Marksville is a growing community in Central Louisiana, located about 30 miles southeast of Alexandria on LA Highway 1.
Nearby communities include Hessmer, Mansura, Fifth Ward, Echo, Moreauville, Cottonport and Bunkie. Marksville is the parish seat of Avoyelles Parish.
The city was named after Marc Eliche, an Italian trader, who established a trading post in the area about 1794. Marksville was noted on Louisiana maps as early as 1809.
Avoyelles Parish, in central Louisiana, takes its name from the Avoyels Indians. The parish proudly commemorates its Native American as well as French Creole heritage. The abundant wildlife and many waterways make this a hunting, fishing and birdwatching paradise, year-round.
A thriving agriculture industry beckons foodie travelers for authentic Louisiana cuisine. Casino action boasts a different kind of wildlife, and a variety of accommodations make for a comfortable stay as you explore.
A long-term attraction in Marksville is the Indian Mounds at the Marksville State Historic Site, located on 42-acres on a bluff overlooking the Old River, adjacent to the town of Marksville. Professional archaeologists consider this prehistoric Native American ceremonial center to be of unique national significance.
The main portion of the Marksville site is surrounded by a semi-circular earthwork which is 3,300 feet long and ranges from 3 to 7 feet in height. The Marksville State Historic Site was designated a National Historic Landmark by the U.S. Department of the Interior in 1964.
The site includes prehistoric Indian mounds and Indian Village sites dating from 1400 A.D. and a museum featuring artifacts and exhibits of the Indian culture.
The Tunica-Biloxi Cultural and Educational Resources Center (CERC) is a $13 million project in the Tunica-Biloxi Tribe's comprehensive, long-range plans to aid in broadening the cultural, artistic, and educational offerings to not only its members, but to the surrounding communities as well. The 40,000 square foot facility will house a museum, gift shop, library, conservation and restoration laboratory, auditorium, classrooms, distance learning center, and meeting rooms.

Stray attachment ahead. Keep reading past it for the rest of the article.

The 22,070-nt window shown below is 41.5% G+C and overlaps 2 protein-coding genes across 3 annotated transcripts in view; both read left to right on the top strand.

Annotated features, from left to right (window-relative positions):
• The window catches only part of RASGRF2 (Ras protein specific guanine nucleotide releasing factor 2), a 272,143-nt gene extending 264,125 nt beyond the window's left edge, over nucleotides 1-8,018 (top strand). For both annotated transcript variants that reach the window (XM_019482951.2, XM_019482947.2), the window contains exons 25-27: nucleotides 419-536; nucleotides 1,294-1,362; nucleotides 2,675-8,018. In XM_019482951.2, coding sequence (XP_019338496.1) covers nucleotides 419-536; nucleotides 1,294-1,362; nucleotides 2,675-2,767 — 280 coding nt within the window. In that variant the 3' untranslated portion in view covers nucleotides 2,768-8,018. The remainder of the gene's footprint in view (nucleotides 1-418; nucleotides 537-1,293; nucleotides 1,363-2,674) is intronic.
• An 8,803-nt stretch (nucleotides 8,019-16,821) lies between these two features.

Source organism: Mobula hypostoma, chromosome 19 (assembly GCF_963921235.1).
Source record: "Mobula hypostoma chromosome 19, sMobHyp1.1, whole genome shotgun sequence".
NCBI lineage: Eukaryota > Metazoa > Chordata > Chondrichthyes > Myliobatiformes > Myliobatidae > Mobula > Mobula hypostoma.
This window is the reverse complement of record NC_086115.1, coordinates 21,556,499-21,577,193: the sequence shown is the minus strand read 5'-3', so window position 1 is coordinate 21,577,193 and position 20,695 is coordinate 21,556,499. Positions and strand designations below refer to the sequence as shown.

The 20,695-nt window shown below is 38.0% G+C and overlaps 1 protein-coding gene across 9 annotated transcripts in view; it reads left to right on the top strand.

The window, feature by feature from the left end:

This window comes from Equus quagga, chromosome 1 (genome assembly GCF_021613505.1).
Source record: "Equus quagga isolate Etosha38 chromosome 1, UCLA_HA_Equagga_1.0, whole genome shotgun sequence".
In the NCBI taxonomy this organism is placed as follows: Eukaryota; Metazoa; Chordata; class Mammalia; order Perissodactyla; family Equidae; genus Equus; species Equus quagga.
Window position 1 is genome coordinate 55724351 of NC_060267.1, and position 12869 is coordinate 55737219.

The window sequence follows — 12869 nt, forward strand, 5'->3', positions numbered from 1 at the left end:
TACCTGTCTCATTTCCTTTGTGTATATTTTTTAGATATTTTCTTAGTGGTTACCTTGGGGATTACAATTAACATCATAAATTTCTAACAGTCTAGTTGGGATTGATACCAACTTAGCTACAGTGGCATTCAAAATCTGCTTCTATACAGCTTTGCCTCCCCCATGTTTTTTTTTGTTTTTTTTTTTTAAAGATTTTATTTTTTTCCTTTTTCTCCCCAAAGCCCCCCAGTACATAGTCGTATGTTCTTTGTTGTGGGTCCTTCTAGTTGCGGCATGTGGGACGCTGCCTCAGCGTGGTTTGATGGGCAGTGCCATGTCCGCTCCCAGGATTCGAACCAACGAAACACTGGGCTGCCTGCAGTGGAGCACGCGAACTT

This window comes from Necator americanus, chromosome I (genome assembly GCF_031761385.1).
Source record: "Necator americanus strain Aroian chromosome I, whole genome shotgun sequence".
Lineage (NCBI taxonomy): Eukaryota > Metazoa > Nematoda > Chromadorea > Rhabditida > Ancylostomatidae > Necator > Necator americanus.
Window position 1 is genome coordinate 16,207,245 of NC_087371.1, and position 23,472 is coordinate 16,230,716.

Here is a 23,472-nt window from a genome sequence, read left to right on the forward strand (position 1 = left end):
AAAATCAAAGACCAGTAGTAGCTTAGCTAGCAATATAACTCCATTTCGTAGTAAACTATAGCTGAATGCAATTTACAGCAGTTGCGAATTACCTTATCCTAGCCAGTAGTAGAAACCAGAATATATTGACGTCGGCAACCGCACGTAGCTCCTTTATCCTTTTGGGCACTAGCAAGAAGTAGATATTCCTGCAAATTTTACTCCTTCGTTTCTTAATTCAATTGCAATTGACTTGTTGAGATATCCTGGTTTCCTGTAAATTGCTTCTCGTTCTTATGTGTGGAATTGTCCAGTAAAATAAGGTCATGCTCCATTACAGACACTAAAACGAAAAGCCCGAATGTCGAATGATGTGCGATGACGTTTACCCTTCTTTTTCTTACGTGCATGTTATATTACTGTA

Many other area tourist attractions are nearby, such as the Hypolite Bordelon House, a Creole cottage which houses a museum and tourist center. It was built between 1800 and 1820, and the museum interprets the lives of early settlers of Avoyelles Parish.
Other attractions include the Grand Cote National Wildlife Refuge, Lake Ophelia National Wildlife Refuge, and the Sarto Old Iron Bridge.
Marksville is the home of the highly successful Paragon Casino Resort operated by the Tunica-Biloxi tribe.
The Tunica and Biloxi Indians have lived on their reservation near Marksville for over two centuries, during which the tribes, though speaking completely different languages, intermarried. The Tunica exercised influence over a wide territory, encompassing present-day Arkansas, Oklahoma, Missouri, Tennessee, Louisiana, Alabama, and even Florida. They were traders and entrepreneurs of the first order. Under severe pressure from European diseases, famine, and warfare, the Tunica steadily moved southward, following the Mississippi River.
Paragon Casino Resort includes a world-class casino with the most popular slots and table games, a large poker room and an off-track betting parlor. Lavish hotel accommodations with more than 500 rooms and suites are available onsite. Also found at the resort are an indoor tropical pool with swim-up bar, full-service spa, three-screen cinema, fabulous dining choices, retail shops, and a championship golf course.
The resort also features live entertainment with top-class Las Vegas acts, Hollywood stars, concerts, and country music legends. Read more at the Paragon Casino Resort website
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